Elson S. Floyd, Ph.D. - 3/20/08
Addressing Salary Issues
In our supplemental budget request to the legislature, WSU requested funding to address ongoing faculty and staff salary issues.
Unfortunately, the legislature did not fund our request. But the concerns are so pressing that neither I nor my administrative team believe that simply maintaining the status quo is a viable option.
So, we are addressing the issue in another way. As a result of other budget reductions, administrative cuts and streamlining, we plan to supplement the 2 percent pay increase provided by the state to administrative professionals, faculty and graduate students with an additional 2 percent, effective Sept. 1.
I greatly appreciate the efforts around the university that went into this initiative. The belt-tightening that occurred in every department was painful, but necessary.
Why are we doing this? To attract and retain the best personnel, the university must pay competitive salaries. Achieving our goals of becoming a preeminent public research university depends on our ability to bring outstanding faculty and staff to our campuses.
It is not just a matter of paying adequate salaries to bring in new employees. Increasingly, we are also dealing with issues of salary compression or inversion. When we seek to hire people in high-demand fields, we sometimes find that we must offer salaries higher than those paid to people who have done good work for our university for years.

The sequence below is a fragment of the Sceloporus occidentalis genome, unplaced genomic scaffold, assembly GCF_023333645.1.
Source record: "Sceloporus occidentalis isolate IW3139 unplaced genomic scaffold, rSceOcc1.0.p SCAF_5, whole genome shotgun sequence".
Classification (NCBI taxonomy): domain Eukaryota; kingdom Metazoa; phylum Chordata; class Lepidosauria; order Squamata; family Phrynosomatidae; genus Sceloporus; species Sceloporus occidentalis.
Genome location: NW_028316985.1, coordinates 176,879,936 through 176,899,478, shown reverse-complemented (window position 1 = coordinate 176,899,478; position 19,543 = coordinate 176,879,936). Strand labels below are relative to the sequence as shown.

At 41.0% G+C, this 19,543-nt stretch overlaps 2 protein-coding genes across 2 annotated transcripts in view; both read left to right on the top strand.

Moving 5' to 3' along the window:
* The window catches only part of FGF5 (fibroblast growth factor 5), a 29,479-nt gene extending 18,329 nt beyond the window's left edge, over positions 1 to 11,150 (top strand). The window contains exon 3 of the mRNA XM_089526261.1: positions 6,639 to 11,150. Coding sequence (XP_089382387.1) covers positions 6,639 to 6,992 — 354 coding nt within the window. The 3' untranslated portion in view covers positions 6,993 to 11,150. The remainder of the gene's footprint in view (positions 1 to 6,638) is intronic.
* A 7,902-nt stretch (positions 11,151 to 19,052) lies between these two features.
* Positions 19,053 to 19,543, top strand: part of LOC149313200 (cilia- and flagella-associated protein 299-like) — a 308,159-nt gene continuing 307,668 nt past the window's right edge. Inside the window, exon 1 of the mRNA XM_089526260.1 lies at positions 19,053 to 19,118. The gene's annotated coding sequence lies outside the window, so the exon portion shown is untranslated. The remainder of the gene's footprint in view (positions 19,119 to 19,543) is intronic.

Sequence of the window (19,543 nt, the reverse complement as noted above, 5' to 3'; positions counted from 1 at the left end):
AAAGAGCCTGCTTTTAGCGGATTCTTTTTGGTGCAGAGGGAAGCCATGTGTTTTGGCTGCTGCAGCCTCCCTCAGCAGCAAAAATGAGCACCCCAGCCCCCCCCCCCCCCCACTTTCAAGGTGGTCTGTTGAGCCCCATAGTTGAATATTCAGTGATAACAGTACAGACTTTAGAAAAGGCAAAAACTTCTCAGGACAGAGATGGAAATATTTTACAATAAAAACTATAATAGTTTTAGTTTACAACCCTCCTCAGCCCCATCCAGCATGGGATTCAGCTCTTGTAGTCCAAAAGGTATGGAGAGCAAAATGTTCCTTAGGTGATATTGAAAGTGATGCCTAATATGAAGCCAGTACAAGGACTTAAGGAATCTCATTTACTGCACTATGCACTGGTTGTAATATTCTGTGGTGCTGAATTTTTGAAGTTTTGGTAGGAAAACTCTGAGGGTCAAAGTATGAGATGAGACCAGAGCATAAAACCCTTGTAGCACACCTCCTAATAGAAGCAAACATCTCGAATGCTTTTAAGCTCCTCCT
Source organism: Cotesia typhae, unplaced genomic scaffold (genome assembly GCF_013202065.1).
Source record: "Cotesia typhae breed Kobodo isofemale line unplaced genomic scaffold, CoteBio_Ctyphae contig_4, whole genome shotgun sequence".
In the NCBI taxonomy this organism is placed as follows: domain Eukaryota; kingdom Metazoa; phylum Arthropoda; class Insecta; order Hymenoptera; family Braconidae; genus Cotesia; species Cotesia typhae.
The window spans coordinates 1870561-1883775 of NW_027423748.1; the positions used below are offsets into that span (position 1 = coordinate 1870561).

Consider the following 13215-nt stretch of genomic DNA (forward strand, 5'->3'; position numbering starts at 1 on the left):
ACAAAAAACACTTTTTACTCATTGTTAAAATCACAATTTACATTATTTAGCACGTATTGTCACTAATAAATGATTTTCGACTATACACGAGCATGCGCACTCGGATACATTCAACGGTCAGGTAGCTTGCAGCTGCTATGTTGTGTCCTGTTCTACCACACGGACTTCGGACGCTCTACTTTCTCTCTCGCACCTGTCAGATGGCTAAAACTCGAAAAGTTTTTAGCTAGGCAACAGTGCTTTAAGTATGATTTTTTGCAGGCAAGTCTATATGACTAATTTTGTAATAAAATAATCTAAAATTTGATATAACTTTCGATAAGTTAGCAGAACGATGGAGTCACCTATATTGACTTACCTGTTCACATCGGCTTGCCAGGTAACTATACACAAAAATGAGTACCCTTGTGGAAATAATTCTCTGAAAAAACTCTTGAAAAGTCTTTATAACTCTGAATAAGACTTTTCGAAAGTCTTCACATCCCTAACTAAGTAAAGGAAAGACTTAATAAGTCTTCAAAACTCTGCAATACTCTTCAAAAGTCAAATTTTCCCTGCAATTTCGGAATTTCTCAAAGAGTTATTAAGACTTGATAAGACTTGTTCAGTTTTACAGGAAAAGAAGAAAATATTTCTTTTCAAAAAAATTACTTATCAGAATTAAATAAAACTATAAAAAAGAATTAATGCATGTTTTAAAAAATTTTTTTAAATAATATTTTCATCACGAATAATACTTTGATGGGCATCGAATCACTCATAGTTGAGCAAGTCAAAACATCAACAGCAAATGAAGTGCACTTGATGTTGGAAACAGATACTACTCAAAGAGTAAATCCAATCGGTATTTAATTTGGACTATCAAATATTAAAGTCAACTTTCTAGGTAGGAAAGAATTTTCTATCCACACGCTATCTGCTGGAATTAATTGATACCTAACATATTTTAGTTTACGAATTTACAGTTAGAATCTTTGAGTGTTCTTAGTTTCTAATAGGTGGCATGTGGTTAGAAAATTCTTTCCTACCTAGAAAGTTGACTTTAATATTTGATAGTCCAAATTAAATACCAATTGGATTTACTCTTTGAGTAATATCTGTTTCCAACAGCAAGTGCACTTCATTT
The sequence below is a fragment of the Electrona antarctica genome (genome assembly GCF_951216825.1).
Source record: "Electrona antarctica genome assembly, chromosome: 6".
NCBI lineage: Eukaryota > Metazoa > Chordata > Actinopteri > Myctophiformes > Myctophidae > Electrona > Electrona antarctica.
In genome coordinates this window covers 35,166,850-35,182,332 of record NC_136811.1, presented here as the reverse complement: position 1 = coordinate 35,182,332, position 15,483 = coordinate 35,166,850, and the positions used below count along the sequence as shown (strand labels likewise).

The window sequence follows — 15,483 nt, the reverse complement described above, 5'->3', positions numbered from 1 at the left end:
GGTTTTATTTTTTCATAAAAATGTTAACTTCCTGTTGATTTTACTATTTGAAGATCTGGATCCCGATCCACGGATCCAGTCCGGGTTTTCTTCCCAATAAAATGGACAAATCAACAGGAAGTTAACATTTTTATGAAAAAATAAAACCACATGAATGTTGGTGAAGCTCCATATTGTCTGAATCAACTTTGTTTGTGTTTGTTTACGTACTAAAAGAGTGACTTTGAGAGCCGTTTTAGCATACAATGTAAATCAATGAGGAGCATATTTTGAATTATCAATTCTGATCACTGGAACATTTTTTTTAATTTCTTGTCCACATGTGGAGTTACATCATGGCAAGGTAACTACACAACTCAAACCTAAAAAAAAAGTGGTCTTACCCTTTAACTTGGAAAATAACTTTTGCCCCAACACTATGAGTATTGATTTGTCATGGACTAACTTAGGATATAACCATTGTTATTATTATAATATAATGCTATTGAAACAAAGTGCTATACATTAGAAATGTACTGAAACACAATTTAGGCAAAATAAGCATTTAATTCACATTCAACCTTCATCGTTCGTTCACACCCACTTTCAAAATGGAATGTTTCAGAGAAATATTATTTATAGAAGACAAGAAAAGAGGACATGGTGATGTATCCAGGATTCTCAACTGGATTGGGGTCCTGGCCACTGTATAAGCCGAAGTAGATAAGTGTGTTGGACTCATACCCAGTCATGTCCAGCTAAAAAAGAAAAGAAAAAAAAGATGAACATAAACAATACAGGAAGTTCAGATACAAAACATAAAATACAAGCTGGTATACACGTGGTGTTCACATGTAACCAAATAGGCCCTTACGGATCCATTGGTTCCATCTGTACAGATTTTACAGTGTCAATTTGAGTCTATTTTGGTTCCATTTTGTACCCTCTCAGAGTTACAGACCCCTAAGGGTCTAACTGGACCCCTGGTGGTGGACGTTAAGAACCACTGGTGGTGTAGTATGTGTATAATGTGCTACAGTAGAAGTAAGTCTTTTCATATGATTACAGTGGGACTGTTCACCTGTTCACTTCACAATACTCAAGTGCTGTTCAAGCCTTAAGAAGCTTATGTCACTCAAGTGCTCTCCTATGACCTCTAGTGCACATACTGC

In the most recent biennial budget, several legislative changes were made for civil service and bargaining unit positions. These same changes were not made for administrative professional positions. As a result, WSU salaries for many administrative professional positions lag salaries paid for similar positions that are part of the civil service systems. Also as a result, salaries for exempt supervisors may be less than the salaries of the civil service positions they supervise. This is neither equitable nor sustainable over the long run.
I am requesting that each department head use this 4 percent salary pool as a tool to address the most serious compression or inversion concerns. The goal is not to provide across-the-board raises, but instead to provide higher salaries based on performance and market demand.
Faculty salary increases will be handled through the procedure outlined in the Faculty Manual.
Any great university depends on the efforts of great employees. I strongly believe that those employees must be fairly compensated, and this is an important step in that direction.